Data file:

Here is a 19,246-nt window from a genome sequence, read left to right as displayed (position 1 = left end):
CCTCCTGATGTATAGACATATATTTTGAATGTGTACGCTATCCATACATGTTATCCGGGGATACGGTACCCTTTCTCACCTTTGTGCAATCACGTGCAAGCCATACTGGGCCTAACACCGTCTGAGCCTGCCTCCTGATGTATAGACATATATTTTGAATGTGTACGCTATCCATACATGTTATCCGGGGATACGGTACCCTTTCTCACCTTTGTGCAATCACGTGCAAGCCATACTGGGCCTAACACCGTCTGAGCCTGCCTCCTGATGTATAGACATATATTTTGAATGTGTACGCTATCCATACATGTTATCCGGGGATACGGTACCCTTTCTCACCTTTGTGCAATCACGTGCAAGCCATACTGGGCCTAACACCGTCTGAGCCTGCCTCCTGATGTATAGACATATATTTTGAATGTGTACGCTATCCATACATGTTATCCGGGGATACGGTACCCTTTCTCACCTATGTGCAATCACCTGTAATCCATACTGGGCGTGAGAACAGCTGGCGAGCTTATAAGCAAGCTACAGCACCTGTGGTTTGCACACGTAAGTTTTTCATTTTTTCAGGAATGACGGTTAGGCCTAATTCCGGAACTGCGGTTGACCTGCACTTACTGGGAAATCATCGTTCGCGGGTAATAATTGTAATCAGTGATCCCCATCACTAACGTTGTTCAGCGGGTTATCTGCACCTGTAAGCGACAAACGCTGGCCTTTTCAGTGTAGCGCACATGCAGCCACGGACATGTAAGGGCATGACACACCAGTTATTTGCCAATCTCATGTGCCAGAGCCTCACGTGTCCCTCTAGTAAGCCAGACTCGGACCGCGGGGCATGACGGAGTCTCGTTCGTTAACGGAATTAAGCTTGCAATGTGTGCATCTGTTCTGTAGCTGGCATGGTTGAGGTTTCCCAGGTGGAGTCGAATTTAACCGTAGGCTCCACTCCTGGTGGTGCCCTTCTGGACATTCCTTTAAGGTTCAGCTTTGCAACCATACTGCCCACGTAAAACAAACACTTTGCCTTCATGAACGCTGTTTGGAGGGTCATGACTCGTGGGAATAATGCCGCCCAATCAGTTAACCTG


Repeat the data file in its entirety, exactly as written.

Here is a 19,246-nt window from a genome sequence, read left to right as displayed (position 1 = left end):
CCTCCTGATGTATAGACATATATTTTGAATGTGTACGCTATCCATACATGTTATCCGGGGATACGGTACCCTTTCTCACCTTTGTGCAATCACGTGCAAGCCATACTGGGCCTAACACCGTCTGAGCCTGCCTCCTGATGTATAGACATATATTTTGAATGTGTACGCTATCCATACATGTTATCCGGGGATACGGTACCCTTTCTCACCTTTGTGCAATCACGTGCAAGCCATACTGGGCCTAACACCGTCTGAGCCTGCCTCCTGATGTATAGACATATATTTTGAATGTGTACGCTATCCATACATGTTATCCGGGGATACGGTACCCTTTCTCACCTTTGTGCAATCACGTGCAAGCCATACTGGGCCTAACACCGTCTGAGCCTGCCTCCTGATGTATAGACATATATTTTGAATGTGTACGCTATCCATACATGTTATCCGGGGATACGGTACCCTTTCTCACCTATGTGCAATCACCTGTAATCCATACTGGGCGTGAGAACAGCTGGCGAGCTTATAAGCAAGCTACAGCACCTGTGGTTTGCACACGTAAGTTTTTCATTTTTTCAGGAATGACGGTTAGGCCTAATTCCGGAACTGCGGTTGACCTGCACTTACTGGGAAATCATCGTTCGCGGGTAATAATTGTAATCAGTGATCCCCATCACTAACGTTGTTCAGCGGGTTATCTGCACCTGTAAGCGACAAACGCTGGCCTTTTCAGTGTAGCGCACATGCAGCCACGGACATGTAAGGGCATGACACACCAGTTATTTGCCAATCTCATGTGCCAGAGCCTCACGTGTCCCTCTAGTAAGCCAGACTCGGACCGCGGGGCATGACGGAGTCTCGTTCGTTAACGGAATTAAGCTTGCAATGTGTGCATCTGTTCTGTAGCTGGCATGGTTGAGGTTTCCCAGGTGGAGTCGAATTTAACCGTAGGCTCCACTCCTGGTGGTGCCCTTCTGGACATTCCTTTAAGGTTCAGCTTTGCAACCATACTGCCCACGTAAAACAAACACTTTGCCTTCATGAACGCTGTTTGGAGGGTCATGACTCGTGGGAATAATGCCGCCCAATCAGTTAACCTG